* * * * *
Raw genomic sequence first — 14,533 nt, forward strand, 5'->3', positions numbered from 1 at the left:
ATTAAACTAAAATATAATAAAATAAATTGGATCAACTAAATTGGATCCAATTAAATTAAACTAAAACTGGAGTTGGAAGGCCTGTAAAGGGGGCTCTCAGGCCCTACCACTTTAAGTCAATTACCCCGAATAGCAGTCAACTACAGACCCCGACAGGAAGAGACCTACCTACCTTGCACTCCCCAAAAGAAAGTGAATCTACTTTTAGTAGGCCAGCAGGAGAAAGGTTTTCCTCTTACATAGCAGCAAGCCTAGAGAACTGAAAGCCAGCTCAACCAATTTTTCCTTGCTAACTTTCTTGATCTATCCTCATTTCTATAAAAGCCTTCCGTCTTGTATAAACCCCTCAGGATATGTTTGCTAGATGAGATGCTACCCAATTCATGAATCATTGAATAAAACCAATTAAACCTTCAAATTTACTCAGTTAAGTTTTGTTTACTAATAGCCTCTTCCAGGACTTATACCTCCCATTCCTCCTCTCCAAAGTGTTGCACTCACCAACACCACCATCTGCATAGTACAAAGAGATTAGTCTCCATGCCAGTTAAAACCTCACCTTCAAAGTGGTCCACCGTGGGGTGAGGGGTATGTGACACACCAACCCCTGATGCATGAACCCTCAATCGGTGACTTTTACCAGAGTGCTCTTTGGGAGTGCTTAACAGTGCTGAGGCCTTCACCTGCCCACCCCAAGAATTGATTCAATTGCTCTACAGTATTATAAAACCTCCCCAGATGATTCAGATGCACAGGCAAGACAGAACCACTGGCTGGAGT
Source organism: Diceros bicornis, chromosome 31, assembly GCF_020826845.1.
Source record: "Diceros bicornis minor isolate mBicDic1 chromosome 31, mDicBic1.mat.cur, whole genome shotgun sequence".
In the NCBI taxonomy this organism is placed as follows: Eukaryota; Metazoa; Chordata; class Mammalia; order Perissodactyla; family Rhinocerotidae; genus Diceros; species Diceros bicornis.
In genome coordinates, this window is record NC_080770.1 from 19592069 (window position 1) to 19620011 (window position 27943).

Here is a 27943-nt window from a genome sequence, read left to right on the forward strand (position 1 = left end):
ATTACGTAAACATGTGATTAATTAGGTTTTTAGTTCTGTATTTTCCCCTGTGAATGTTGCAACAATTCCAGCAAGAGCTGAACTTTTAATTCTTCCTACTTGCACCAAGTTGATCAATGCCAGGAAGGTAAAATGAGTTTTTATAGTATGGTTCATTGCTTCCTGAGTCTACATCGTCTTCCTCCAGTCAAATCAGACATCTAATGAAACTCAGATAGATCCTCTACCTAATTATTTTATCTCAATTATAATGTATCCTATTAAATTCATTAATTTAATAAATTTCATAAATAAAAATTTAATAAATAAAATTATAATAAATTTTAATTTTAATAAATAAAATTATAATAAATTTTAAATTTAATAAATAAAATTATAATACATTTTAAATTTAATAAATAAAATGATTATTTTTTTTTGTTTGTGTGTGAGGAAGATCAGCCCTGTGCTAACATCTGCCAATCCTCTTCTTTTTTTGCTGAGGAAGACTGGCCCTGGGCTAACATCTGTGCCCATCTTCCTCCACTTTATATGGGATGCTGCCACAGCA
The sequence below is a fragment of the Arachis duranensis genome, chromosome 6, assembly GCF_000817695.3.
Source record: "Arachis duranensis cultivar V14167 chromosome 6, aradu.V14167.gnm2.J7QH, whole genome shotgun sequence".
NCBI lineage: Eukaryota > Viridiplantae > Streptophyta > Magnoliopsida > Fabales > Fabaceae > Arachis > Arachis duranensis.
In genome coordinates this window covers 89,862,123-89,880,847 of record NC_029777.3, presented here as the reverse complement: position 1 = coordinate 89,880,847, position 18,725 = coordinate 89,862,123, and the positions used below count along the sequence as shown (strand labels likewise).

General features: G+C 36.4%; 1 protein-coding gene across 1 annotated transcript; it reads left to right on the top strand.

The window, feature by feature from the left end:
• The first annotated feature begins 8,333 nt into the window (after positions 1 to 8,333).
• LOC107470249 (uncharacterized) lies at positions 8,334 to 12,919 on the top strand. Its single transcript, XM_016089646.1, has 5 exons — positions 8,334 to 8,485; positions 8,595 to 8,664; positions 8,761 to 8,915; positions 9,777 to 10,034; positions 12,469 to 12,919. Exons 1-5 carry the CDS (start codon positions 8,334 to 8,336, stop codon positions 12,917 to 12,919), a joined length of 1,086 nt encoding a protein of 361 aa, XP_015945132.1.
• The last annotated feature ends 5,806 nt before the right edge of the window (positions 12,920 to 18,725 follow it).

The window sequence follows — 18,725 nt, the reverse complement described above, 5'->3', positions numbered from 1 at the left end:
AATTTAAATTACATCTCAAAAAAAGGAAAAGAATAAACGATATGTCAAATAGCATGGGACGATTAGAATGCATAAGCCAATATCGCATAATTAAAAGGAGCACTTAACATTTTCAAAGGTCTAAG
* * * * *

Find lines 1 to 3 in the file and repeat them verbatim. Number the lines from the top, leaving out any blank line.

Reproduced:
Raw genomic sequence first — 14,533 nt, forward strand, 5'->3', positions numbered from 1 at the left:
ATTAAACTAAAATATAATAAAATAAATTGGATCAACTAAATTGGATCCAATTAAATTAAACTAAAACTGGAGTTGGAAGGCCTGTAAAGGGGGCTCTCAGGCCCTACCACTTTAAGTCAATTACCCCGAATAGCAGTCAACTACAGACCCCGACAGGAAGAGACCTACCTACCTTGCACTCCCCAAAAGAAAGTGAATCTACTTTTAGTAGGCCAGCAGGAGAAAGGTTTTCCTCTTACATAGCAGCAAGCCTAGAGAACTGAAAGCCAGCTCAACCAATTTTTCCTTGCTAACTTTCTTGATCTATCCTCATTTCTATAAAAGCCTTCCGTCTTGTATAAACCCCTCAGGATATGTTTGCTAGATGAGATGCTACCCAATTCATGAATCATTGAATAAAACCAATTAAACCTTCAAATTTACTCAGTTAAGTTTTGTTTACTAATAGCCTCTTCCAGGACTTATACCTCCCATTCCTCCTCTCCAAAGTGTTGCACTCACCAACACCACCATCTGCATAGTACAAAGAGATTAGTCTCCATGCCAGTTAAAACCTCACCTTCAAAGTGGTCCACCGTGGGGTGAGGGGTATGTGACACACCAACCCCTGATGCATGAACCCTCAATCGGTGACTTTTACCAGAGTGCTCTTTGGGAGTGCTTAACAGTGCTGAGGCCTTCACCTGCCCACCCCAAGAATTGATTCAATTGCTCTACAGTATTATAAAACCTCCCCAGATGATTCAGATGCACAGGCAAGACAGAACCACTGGCTGGAGT
Source organism: Diceros bicornis, chromosome 31, assembly GCF_020826845.1.